Reviewed by Martha Artyomenko
From the New York Times bestselling author of The Wedding Dress comes a story of long-lost love and its redemption in future generations.
Romance has never been actress Chloe Daschle’s forte—in life or on screen. But everyone knows who to call for a convincing death scene . . . and it might be killing her career.
When Chloe is given a peek at the script for an epic love story, she decides to take her destiny into her own hands and request an audition for the lead female role, Esther Kingsley. The compelling tale, inspired by family lore and a one-page letter from the colonial ancestor of scriptwriter Jesse Gates, just might break her out of this career-crippling rut. Jesse would rather write about romance than live through it after his past relationship ended in disaster. But once on-set together, the chemistry between Jesse and his leading lady is hard to deny.
Centuries earlier, in the heart of the Revolutionary War, Hamilton Lightfoot and Esther Longfellow wrote their saga off the silver screen. Esther’s Loyalist father opposes any relationship with Hamilton, but Esther must face her beloved father’s disapproval and the dangers of war in order to convince Hamilton of their future together. Hamilton has loved Esther for years, and on the eve of battle pens the love letter she’s always wanted—something straight from the heart.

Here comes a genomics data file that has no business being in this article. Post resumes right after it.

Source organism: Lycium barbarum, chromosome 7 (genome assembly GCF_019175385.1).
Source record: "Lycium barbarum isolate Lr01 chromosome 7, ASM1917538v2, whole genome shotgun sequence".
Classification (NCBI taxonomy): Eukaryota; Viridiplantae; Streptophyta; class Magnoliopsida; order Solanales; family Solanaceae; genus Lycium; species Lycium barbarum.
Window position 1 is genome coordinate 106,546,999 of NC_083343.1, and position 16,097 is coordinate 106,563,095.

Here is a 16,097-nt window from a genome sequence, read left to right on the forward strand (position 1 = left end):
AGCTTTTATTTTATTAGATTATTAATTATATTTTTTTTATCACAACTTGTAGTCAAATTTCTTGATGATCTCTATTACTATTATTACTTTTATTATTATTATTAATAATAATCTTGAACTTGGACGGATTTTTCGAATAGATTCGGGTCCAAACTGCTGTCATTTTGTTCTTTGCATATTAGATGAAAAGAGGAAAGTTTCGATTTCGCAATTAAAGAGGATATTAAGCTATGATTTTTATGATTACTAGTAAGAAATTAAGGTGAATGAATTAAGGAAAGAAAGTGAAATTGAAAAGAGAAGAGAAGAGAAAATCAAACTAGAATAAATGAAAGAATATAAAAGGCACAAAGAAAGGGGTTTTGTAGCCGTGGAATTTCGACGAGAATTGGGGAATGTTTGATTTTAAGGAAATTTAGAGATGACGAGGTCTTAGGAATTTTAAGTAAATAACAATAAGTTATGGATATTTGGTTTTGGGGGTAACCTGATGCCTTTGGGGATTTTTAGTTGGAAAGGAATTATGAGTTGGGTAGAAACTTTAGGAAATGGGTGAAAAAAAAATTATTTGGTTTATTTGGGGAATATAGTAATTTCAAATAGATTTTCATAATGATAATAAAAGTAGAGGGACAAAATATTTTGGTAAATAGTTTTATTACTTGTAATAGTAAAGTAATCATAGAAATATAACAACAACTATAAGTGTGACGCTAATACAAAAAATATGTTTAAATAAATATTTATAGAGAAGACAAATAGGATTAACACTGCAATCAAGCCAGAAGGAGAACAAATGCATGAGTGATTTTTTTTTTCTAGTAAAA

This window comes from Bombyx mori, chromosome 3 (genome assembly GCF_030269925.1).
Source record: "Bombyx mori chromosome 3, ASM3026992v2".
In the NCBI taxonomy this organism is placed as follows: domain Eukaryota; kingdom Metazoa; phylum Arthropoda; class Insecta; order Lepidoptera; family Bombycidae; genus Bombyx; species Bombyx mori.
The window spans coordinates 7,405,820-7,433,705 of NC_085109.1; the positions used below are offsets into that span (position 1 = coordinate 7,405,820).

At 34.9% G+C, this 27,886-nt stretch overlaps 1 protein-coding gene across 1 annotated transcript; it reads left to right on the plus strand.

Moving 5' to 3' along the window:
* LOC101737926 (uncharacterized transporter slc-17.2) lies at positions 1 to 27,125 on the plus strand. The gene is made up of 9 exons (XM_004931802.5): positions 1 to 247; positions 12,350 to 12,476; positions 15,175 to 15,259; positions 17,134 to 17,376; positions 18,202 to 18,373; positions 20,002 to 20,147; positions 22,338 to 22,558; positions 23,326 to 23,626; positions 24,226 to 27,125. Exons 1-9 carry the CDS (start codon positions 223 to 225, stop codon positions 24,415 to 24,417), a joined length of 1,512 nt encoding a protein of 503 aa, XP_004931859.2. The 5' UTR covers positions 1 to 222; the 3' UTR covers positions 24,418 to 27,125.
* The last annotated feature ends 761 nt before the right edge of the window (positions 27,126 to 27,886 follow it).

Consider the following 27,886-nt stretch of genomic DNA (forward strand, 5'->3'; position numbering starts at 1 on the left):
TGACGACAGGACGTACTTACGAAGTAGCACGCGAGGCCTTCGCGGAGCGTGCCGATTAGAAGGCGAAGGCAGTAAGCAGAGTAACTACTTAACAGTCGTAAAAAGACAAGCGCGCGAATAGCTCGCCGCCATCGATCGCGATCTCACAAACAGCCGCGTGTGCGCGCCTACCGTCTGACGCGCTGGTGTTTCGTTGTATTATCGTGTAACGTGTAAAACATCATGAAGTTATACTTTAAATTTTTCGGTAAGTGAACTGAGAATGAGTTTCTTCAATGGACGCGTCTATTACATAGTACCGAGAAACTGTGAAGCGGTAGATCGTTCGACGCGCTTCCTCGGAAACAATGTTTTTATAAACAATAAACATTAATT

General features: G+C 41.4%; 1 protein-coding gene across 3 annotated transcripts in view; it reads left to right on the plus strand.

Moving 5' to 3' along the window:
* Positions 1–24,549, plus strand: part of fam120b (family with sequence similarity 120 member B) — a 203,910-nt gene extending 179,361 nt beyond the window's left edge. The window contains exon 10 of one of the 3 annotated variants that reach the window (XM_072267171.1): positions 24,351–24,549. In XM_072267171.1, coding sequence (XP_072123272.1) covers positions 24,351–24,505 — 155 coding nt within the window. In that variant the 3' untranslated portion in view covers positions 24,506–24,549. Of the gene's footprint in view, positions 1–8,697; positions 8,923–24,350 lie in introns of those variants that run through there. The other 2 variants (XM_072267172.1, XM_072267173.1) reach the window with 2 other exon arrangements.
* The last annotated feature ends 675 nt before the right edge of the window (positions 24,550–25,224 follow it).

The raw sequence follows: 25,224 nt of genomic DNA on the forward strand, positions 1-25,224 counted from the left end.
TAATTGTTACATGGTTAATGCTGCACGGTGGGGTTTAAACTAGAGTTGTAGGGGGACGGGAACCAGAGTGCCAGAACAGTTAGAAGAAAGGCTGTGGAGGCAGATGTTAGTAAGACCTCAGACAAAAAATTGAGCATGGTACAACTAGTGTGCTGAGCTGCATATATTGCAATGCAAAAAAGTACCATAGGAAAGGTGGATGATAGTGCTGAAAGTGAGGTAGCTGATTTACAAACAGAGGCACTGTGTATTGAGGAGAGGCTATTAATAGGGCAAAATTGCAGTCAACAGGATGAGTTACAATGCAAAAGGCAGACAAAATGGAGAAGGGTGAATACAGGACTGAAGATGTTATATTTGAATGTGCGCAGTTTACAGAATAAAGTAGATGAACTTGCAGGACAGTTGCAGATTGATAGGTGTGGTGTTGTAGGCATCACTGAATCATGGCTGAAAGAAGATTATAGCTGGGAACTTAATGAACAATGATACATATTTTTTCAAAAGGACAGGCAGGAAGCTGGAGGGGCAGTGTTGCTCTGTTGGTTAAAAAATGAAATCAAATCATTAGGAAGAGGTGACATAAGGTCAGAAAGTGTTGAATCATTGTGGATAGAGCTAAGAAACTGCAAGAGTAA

Set in stunning upcountry South Carolina, The Love Letter is a beautifully-crafted story of the courage it takes to face down fear and chase after love, even in the darkest of times. And just maybe, all these generations later, love can come home in a way not even Hollywood could imagine.
At first, I had to check again a couple of times, “Am I reading the right book? Is this really by Rachel Hauck?” Yes, it is a little different than some of her others. It has a feel of “The Wedding Chapel” though.
The two time slip storylines become so melded that you do sort of forget that you are going between different worlds as well as the script written about the historical world.
Once again, Rachel Hauck challenges us to think beyond the story, beyond what we are reading to search within ourselves what lessons we can learn from the story.
This story seeks out a love story, and asks you what is love? Is it a feeling or something that we conjure up? Filled with twists and turns, it gives you a reason to keep on reading.
I obtained this book from the publisher and NetGalley. My opinions contained herein are my own.
This book is available for preorder to be released on June 12th. It is well worth ordering!